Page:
The engine-driver looked very grave and said, "I fear that you have been indeed a wicked toad, and by rights I ought to give you up to offended justice. But you are evidently in sore trouble and distress, so I will not desert you. I don't hold with motor-cars, for one thing; and I don't hold with being ordered about by policemen when I'm on my own engine, for another. And the sight of an animal in tears always makes me feel queer and soft-hearted. So cheer up, Toad! I'll do my best, and we may beat them yet!"
They piled on more coals, shovelling furiously; the furnace roared, the sparks flew, the engine leapt and swung, but still their pursuers slowly gained. The engine-driver, with a sigh, wiped his brow with a handful of cotton-waste, and said, "I'm afraid it's no good, Toad. You see, they are running light, and they have the better engine. There's just one thing left for us to do, and it's your only chance, so attend very carefully to what I tell you. A short way ahead of us is a long tunnel, and on the other side of that the line passes through a thick wood. Now, I will put on all the speed I can while we are running through the tunnel, but the other fellows will slow down a bit, naturally, for fear of an accident. When we are through, I will shut off steam and put on brakes as hard as I can, and the moment it's safe to do so you must jump and hide in the wood, before they get through the tunnel and see you. Then I will go full speed ahead again, and they can chase me if they like, for as long as they like, and as far as they like. Now mind and be ready to jump when I tell you!"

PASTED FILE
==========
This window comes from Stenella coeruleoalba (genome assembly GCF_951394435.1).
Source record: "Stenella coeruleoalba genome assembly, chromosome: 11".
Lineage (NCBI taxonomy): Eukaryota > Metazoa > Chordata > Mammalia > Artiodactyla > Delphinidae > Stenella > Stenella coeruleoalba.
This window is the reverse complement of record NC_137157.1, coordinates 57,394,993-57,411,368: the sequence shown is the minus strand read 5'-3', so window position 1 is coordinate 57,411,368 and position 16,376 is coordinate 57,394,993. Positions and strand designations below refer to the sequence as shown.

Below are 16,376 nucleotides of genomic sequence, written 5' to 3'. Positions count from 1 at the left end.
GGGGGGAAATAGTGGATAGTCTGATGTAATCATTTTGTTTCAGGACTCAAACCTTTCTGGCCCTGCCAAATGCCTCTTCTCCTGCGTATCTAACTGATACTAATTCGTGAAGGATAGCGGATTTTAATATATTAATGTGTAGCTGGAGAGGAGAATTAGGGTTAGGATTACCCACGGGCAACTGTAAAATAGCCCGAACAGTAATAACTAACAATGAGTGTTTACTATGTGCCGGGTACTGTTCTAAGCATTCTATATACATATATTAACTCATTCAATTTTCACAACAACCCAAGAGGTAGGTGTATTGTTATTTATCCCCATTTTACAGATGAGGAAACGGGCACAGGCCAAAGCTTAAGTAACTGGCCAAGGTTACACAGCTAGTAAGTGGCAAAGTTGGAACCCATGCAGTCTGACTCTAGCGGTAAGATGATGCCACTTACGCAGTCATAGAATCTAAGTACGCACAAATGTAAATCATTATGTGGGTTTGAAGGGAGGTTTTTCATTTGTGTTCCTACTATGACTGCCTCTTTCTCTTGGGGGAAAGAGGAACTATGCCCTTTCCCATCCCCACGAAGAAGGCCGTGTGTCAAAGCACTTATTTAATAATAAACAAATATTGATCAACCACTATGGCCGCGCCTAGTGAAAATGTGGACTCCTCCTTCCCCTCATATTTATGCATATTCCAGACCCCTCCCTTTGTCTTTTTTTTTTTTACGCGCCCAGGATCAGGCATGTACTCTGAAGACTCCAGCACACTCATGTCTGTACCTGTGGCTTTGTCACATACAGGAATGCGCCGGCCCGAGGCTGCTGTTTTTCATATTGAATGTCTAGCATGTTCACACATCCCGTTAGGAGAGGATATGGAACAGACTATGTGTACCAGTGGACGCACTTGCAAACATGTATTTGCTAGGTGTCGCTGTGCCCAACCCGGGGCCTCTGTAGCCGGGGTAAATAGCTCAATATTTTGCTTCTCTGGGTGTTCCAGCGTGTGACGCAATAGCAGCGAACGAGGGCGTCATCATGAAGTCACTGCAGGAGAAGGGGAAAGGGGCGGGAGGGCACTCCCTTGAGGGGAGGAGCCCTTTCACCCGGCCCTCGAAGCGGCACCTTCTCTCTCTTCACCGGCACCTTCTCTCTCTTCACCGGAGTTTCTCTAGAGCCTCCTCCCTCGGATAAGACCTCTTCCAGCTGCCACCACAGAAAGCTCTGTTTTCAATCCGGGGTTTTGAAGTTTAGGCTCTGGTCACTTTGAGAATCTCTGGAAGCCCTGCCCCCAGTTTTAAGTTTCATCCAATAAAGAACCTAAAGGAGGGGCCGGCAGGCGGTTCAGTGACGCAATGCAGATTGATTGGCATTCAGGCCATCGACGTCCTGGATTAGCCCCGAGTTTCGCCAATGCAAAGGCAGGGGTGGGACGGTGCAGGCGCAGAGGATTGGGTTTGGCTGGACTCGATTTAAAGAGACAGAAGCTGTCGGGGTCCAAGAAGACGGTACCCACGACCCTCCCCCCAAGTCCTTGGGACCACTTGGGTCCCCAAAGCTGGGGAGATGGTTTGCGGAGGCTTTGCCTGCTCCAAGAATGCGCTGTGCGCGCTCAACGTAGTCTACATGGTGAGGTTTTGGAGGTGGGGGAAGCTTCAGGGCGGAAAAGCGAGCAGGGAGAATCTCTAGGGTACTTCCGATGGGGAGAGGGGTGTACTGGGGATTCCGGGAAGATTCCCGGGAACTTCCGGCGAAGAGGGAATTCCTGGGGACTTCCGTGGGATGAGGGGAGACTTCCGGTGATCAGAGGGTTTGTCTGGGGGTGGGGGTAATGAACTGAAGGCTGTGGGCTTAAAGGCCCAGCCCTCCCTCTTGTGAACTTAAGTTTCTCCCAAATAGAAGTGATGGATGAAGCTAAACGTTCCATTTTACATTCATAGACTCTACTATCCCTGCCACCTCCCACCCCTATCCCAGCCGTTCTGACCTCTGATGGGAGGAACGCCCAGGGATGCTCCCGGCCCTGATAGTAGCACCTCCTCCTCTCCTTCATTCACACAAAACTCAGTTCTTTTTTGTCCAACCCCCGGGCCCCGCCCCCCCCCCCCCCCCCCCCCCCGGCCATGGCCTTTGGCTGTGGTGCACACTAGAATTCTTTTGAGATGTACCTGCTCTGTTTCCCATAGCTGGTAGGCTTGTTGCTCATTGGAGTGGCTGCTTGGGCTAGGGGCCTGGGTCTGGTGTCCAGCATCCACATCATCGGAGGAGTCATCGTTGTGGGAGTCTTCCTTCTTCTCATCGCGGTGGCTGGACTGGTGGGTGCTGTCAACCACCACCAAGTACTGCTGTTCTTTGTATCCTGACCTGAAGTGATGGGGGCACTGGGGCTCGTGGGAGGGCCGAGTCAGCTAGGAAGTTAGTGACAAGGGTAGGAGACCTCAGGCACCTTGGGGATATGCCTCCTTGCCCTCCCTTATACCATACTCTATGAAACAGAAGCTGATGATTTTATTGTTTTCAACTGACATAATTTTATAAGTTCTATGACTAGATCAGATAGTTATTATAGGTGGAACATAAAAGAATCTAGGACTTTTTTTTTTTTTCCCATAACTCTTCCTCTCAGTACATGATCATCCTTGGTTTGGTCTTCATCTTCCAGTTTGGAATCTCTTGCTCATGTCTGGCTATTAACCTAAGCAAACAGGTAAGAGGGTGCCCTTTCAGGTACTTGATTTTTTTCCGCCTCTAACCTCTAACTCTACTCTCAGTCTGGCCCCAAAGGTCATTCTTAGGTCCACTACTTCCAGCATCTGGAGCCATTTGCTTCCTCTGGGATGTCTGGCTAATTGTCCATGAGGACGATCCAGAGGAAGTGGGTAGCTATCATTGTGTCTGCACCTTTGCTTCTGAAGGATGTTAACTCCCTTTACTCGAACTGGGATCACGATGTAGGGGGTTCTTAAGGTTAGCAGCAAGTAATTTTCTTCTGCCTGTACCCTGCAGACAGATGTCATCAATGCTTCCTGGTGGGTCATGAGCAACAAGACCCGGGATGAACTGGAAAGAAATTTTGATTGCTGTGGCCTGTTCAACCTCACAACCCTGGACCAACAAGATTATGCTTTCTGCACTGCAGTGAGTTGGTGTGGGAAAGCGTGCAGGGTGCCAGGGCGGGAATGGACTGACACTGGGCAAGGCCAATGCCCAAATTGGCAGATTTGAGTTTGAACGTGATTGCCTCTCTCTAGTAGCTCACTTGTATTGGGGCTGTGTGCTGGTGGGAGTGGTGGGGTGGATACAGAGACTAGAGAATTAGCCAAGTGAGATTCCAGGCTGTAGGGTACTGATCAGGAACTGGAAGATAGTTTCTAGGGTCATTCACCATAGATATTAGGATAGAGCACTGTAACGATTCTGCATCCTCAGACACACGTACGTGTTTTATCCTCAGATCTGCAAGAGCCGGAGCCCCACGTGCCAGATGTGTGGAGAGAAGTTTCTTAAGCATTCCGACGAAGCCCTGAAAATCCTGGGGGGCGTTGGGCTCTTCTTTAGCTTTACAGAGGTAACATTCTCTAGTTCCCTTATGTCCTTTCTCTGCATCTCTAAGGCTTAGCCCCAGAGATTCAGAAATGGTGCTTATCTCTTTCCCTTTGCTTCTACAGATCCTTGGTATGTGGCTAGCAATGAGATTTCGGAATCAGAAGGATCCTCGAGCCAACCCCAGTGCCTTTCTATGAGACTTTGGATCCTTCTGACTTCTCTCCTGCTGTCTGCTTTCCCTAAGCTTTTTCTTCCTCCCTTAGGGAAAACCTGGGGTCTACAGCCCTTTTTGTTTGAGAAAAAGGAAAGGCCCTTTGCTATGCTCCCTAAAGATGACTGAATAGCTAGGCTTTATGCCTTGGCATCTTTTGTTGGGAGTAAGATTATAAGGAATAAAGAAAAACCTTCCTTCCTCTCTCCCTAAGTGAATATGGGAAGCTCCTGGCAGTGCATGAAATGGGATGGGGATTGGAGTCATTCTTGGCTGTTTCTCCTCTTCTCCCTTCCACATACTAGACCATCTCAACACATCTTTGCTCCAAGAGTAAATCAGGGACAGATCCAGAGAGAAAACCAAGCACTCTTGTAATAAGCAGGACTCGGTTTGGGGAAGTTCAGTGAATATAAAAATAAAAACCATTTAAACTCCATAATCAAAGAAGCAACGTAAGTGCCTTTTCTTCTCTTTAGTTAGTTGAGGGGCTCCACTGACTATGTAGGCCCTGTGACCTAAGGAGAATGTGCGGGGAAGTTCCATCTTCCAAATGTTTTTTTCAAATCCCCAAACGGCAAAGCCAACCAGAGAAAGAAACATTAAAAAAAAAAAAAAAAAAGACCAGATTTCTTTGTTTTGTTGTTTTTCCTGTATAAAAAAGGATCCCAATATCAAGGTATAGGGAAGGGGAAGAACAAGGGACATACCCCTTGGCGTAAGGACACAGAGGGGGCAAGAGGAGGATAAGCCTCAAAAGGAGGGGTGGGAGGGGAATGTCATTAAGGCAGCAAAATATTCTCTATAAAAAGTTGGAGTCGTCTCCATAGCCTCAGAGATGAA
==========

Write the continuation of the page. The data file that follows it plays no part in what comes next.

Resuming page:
They piled on more coals, and the train shot into the tunnel, and the engine rushed and roared and rattled, till at last they shot out at the other end into fresh air and the peaceful moonlight, and saw the wood lying dark and helpful upon either side of the line. The driver shut off steam and put on brakes, the Toad got down on the step, and as the train slowed down to almost a walking pace he heard the driver call out, "Now, jump!"
Toad jumped, rolled down a short embankment, picked himself up unhurt, scrambled into the wood and hid.
Peeping out, he saw his train get up speed again and disappear at a great pace. Then out of the tunnel burst the pursuing engine, roaring and whistling, her motley crew waving their various weapons and shouting, "Stop! stop! stop!" When they were past, the Toad had a hearty laugh—for the first time since he was thrown into prison.
But he soon stopped laughing when he came to consider that it was now very late and dark and cold, and he was in an unknown wood, with no money and no chance of supper, and still far from friends and home; and the dead silence of everything, after the roar and rattle of the train, was something of a shock. He dared not leave the shelter of the trees, so he struck into the wood, with the idea of leaving the railway as far as possible behind him.
After so many weeks within walls, he found the wood strange and unfriendly and inclined, he thought, to make fun of him. Night-jars, sounding their mechanical rattle, made him think that the wood was full of searching warders, closing in on him. An owl, swooping noiselessly towards him, brushed his shoulder with its wing, making him jump with the horrid certainty that it was a hand; then flitted off, moth-like, laughing its low ho! ho! ho; which Toad thought in very poor taste. Once he met a fox, who stopped, looked him up and down in a sarcastic sort of way, and said, "Hullo, washerwoman! Half a pair of socks and a pillow-case short this week! Mind it doesn't occur again!" and swaggered off, sniggering. Toad looked about for a stone to throw at him, but could not succeed in finding one, which vexed him more than anything. At last, cold, hungry, and tired out, he sought the shelter of a hollow tree, where with branches and dead leaves he made himself as comfortable a bed as he could, and slept soundly till the morning.